The case of Six Dimensions, Inc. v. Perficient, Inc., 969 F.3d 219 (5th Cir. 2020), dealt with the application of non-compete provisions in employee contracts after certain employees left to work for a competitor. Ultimately, on the trade secrets issue, the Fifth Circuit determined that the plaintiff Six Dimensions failed to provide evidence that the defendant Perficient acquired the trade secrets within the meaning of the Texas Uniform Trade Secrets Act (TUTSA). Therefore, the Court affirmed the decision of the District Court not to grant a new trial on this issue.
Continue Reading Fifth Circuit Holds that Employee’s Possession of Trade Secrets Does Not Establish that the New Employer Acquired Trade Secrets
Courts will not enforce non-compete provisions in employment contracts when the employer breached the employment contract, too. That is the lesson of Insgroup, Inc. v. Langley, No. 14-18-01071-CV, 2020 WL 1679401 (Tex. App.-Houston [14th Dist.] Apr. 7, 2020, no pet. h.).
Continue Reading Employer’s Breach of Agreement Containing Non-Compete Provision Results in Court’s Denial of Request to Enforce Non-Compete Provision
In June 2020, the San Antonio Court of Appeals issued its opinion in Title Source, Inc. v. HouseCanary, Inc., No. 04-19-00044-CV, 2020 WL 2858866 (Tex. App.–San Antonio June 3, 2020, no pet. h.), reversing and remanding for new trial a $740 million judgment in favor of HouseCanary on its Texas Uniform Trade Secrets Act (TUTSA) and fraud claims against Title Source.
Continue Reading Crafting The Jury Charge in Trade Secrets Cases — Lessons from Title Source v. HouseCanary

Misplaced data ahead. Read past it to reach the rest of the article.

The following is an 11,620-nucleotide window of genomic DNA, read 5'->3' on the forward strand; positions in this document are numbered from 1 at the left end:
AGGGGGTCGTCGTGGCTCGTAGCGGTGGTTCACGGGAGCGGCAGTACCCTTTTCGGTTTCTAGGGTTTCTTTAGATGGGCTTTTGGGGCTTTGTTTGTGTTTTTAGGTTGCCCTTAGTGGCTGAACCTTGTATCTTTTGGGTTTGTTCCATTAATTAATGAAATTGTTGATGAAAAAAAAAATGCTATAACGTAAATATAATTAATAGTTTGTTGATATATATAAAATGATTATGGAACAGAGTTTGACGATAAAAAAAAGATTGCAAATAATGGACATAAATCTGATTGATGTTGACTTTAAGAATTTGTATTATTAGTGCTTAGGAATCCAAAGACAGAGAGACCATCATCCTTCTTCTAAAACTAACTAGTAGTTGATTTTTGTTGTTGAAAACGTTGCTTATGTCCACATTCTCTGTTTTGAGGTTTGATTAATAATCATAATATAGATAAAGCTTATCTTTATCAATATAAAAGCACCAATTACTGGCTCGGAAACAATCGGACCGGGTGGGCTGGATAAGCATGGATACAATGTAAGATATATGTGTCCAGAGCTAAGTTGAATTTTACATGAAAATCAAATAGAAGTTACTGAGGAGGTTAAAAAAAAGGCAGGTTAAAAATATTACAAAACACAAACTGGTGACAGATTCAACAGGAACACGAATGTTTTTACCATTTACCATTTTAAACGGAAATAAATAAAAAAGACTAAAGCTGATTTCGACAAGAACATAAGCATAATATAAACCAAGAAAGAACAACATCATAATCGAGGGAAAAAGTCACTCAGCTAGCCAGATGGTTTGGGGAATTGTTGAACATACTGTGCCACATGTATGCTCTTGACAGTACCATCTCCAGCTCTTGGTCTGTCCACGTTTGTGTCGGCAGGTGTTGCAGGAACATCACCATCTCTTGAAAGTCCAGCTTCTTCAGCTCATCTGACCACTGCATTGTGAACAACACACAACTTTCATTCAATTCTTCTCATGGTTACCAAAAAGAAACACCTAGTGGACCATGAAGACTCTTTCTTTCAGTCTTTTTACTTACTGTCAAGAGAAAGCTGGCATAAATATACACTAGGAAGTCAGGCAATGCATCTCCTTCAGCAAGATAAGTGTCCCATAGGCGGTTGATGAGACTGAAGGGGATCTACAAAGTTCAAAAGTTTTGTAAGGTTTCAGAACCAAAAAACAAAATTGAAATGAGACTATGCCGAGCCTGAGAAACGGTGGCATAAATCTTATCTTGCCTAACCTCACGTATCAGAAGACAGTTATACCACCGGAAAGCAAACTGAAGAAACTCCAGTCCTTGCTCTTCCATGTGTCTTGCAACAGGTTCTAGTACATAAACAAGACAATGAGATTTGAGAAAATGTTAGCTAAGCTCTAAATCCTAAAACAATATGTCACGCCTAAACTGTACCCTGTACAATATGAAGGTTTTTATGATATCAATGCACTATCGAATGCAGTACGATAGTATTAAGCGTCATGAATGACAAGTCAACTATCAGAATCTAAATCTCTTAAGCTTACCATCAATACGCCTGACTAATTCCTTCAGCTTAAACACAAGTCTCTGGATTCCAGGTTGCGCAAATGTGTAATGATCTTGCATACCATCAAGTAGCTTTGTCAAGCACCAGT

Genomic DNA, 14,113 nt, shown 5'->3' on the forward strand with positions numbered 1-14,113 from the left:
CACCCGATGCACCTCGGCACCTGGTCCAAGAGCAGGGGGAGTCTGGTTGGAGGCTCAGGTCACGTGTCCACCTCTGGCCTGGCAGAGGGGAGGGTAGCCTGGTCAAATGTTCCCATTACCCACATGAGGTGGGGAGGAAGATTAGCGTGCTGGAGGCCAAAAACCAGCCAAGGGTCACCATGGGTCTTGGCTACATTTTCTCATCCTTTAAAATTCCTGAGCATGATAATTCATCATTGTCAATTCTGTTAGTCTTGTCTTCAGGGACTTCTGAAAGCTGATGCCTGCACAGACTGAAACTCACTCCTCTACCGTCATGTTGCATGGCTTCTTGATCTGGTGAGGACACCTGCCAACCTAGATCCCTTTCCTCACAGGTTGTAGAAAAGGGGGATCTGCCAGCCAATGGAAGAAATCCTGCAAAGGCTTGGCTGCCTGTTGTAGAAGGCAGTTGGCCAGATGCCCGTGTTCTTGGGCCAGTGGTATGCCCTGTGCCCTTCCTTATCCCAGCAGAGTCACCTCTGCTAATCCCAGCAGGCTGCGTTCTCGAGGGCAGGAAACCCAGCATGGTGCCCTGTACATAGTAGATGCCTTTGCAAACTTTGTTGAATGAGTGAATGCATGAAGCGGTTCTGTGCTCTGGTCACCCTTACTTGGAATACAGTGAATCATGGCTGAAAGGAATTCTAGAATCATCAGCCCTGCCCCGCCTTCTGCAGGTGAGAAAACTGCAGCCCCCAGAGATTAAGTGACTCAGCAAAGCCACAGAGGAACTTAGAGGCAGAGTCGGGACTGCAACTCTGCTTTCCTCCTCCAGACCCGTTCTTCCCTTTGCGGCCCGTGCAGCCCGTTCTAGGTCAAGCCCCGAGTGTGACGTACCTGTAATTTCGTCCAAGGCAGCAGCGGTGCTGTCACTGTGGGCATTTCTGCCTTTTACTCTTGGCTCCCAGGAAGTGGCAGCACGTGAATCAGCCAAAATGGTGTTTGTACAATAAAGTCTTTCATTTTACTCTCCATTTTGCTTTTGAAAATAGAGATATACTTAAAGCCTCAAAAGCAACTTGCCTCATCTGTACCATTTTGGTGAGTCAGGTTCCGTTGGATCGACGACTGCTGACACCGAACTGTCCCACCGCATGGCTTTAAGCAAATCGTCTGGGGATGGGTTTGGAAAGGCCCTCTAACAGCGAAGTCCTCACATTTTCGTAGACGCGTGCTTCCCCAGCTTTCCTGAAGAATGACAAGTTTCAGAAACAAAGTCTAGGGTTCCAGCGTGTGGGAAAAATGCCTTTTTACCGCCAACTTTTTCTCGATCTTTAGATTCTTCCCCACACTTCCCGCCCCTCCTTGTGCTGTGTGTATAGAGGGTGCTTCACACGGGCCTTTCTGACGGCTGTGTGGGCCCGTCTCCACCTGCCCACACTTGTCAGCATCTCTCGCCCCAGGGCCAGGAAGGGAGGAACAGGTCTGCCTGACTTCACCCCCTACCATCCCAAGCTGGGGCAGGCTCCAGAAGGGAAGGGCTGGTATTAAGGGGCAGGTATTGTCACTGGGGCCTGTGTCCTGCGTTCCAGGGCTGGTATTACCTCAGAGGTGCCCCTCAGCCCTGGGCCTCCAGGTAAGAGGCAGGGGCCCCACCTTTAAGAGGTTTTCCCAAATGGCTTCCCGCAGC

Beginning with the Texas Supreme Court decisions in Lippincott v. Whisenhunt, 462 S.W.3d 507 (Tex. 2015) and ExxonMobil Pipeline Co. v. Coleman, 512 S.W.3d 895 (Tex. 2017) and continuing with the Austin Court of Appeals 2017 decision in Elite Auto Body LLC, d/b/a Precision Auto Body v. Autocraft Bodywerks, Inc., Texas courts had taken the position that Texas’s anti-SLAAP statute the Texas Citizens Participation Act (TCPA) had almost unlimited application to commercial litigation cases such as those involving misappropriation of trade secrets. Beginning in 2019, though, certain courts of appeal have begun to reject or limit those holdings.
Continue Reading Dallas Court of Appeals Continues its Efforts to Restrict the Application of the TCPA
In 2019, the Dallas Court of Appeals issued a decision in Goldberg v. EMR (USA Holdings) Inc., a complex opinion in evaluating the application of the previous version of the Texas Citizens Participation Act (TCPA) to trade secrets and other claims. In 2020, the Court reissued that opinion with a more streamlined analysis.
Continue Reading Dallas Court of Appeals Issues Simplified Opinion in Goldberg Case
Our Brackett & Ellis colleague Jennifer Covington compiled the following helpful summary of the Department of Labor’s guidance to assist employers as they implement the new Families First Coronavirus Response Act (“FFCRA”) which goes into effect on April 1, 2020 and expires December 31, 2020.
Continue Reading Tips on Compliance with the Families First Coronavirus Response Act